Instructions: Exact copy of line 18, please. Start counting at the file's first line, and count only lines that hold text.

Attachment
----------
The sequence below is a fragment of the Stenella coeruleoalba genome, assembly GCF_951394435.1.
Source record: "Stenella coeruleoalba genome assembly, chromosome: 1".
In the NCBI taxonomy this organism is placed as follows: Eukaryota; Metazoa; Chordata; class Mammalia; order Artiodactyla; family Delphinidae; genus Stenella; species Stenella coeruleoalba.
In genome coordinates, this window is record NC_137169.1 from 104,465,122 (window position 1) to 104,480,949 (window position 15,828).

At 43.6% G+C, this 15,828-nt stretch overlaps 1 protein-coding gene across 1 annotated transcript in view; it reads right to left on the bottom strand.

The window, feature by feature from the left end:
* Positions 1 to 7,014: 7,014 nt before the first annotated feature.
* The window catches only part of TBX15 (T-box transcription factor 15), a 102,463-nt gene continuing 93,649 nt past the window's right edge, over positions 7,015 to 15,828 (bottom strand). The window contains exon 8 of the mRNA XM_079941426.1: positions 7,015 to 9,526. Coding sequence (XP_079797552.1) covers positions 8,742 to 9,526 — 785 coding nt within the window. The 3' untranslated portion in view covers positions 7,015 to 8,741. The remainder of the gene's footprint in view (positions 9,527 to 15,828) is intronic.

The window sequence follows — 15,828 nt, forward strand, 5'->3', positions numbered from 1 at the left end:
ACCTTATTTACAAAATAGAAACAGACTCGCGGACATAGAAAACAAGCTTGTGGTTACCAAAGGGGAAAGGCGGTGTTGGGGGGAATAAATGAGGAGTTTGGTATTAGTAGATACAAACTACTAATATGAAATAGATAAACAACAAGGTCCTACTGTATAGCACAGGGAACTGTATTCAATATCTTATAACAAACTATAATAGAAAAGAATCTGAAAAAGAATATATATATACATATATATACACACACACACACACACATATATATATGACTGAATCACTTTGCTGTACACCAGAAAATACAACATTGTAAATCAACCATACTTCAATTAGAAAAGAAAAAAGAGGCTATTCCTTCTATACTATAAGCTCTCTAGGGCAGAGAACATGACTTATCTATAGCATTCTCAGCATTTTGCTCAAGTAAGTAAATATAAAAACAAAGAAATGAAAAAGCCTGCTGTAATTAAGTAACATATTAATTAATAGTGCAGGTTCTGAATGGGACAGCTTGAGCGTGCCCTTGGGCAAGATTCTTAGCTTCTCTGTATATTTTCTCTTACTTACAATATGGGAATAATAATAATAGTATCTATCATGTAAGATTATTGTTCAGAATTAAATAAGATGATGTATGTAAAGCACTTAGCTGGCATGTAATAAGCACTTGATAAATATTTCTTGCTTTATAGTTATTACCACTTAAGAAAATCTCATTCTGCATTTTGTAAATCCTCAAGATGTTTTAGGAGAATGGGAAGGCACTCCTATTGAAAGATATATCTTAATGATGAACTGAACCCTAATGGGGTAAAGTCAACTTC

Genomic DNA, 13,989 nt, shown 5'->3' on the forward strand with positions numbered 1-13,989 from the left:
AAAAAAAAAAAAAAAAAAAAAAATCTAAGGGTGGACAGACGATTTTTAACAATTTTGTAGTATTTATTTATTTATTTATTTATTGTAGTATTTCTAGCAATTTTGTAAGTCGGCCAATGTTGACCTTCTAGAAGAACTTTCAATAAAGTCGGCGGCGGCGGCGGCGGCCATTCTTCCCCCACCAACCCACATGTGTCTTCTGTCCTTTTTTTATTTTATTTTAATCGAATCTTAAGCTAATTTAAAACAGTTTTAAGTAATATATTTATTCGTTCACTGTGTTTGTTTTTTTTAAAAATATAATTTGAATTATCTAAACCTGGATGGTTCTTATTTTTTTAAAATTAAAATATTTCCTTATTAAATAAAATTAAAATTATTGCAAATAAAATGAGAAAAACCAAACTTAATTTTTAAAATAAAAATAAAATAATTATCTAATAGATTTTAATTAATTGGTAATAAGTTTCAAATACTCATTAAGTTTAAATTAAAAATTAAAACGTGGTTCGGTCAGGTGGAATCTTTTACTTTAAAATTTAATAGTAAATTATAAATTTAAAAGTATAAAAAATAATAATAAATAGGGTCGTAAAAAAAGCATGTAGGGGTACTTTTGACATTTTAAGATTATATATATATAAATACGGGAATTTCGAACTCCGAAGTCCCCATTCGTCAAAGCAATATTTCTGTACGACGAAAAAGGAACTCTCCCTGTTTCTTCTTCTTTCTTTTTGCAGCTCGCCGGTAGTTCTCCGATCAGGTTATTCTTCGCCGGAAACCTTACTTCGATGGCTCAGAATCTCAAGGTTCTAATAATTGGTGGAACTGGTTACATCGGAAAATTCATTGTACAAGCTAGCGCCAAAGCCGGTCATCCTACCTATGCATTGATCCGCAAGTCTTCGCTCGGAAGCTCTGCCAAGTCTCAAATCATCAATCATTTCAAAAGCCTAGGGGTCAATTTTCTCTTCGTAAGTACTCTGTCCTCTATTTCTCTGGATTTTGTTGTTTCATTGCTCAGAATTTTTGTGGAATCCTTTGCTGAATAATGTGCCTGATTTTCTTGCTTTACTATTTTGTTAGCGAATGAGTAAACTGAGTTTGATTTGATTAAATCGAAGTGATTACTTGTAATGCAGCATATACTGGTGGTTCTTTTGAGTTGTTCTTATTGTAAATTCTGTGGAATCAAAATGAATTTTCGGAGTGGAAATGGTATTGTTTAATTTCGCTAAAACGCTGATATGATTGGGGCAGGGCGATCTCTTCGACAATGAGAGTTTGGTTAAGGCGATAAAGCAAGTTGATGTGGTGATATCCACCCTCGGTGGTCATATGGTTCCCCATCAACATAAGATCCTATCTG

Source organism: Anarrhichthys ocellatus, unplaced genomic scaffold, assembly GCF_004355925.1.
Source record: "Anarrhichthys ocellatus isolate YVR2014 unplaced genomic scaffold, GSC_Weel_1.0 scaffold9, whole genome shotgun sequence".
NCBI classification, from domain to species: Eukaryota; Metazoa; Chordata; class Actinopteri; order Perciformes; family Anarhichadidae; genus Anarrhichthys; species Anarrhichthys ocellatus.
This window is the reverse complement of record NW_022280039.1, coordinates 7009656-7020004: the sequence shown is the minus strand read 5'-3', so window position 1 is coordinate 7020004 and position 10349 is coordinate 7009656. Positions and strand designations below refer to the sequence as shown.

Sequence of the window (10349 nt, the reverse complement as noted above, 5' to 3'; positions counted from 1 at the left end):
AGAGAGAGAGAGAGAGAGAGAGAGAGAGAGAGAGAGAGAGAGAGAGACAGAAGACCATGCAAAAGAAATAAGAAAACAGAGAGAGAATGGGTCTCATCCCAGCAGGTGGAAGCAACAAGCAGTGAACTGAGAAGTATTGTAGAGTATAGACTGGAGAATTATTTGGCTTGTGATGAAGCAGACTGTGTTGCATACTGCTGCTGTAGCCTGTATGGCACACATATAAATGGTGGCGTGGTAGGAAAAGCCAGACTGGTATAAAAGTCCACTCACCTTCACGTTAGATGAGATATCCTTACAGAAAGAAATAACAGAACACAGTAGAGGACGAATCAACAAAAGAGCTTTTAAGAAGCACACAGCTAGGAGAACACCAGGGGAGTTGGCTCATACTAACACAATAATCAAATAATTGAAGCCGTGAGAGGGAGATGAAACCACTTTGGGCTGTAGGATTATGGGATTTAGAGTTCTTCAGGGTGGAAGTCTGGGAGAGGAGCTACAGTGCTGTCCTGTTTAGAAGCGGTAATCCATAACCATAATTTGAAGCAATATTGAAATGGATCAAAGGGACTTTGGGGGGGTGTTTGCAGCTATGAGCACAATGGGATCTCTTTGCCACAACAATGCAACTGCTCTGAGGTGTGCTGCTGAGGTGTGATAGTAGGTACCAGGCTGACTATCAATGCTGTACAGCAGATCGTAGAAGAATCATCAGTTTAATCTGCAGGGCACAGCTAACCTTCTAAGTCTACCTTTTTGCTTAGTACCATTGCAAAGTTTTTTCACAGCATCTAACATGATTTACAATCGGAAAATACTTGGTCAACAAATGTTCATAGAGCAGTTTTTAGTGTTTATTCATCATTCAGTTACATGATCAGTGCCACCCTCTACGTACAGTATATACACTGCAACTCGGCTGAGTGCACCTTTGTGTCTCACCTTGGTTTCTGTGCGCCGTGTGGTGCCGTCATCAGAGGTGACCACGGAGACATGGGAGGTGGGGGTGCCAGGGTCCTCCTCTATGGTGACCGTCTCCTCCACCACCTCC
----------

AGAGAGAGAGAGAGAGAGAGAGAGAGAGAGAGAGAGAGAGAGAGAGACAGAAGACCATGCAAAAGAAATAAGAAAACAGAGAGAGAATGGGTCTCATCCCAGCAGGTGGAAGCAACAAGCAGTGAACTGAGAAGTATTGTAGAGTATAGACTGGAGAATTATTTGGCTTGTGATGAAGCAGACTGTGTTGCATACTGCTGCTGTAGCCTGTATGGCACACATATAAATGGTGGCGTGGTAGGAAAAGCCAGACTGGTATAAAAGTCCACTCACCTTCACGTTAGATGAGATATCCTTACAGAAAGAAATAACAGAACACAGTAGAGGACGAATCAACAAAAGAGCTTTTAAGAAGCACACAGCTAGGAGAACACCAGGGGAGTTGGCTCATACTAACACAATAATCAAATAATTGAAGCCGTGAGAGGGAGATGAAACCACTTTGGGCTGTAGGATTATGGGATTTAGAGTTCTTCAGGGTGGAAGTCTGGGAGAGGAGCTACAGTGCTGTCCTGTTTAGAAGCGGTAATCCATAACCATAATTTGAAGCAATATTGAAATGGATCAAAGGGACTTTGGGGGGGTGTTTGCAGCTATGAGCACAATGGGATCTCTTTGCCACAACAATGCAACTGCTCTGAGGTGTGCTGCTGAGGTGTGATAGTAGGTACCAGGCTGACTATCAATGCTGTACAGCAGATCGTAGAAGAATCATCAGTTTAATCTGCAGGGCACAGCTAACCTTCTAAGTCTACCTTTTTGCTTAGTACCATTGCAAAGTTTTTTCACAGCATCTAACATGATTTACAATCGGAAAATACTTGGTCAACAAATGTTCATAGAGCAGTTTTTAGTGTTTATTCATCATTCAGTTACATGATCAGTGCCACCCTCTACGTACAGTATATACACTGCAACTCGGCTGAGTGCACCTTTGTGTCTCACCTTGGTTTCTGTGCGCCGTGTGGTGCCGTCATCAGAGGTGACCACGGAGACATGGGAGGTGGGGGTGCCAGGGTCCTCCTCTATGGTGACCGTCTCCTCCACCACCTCC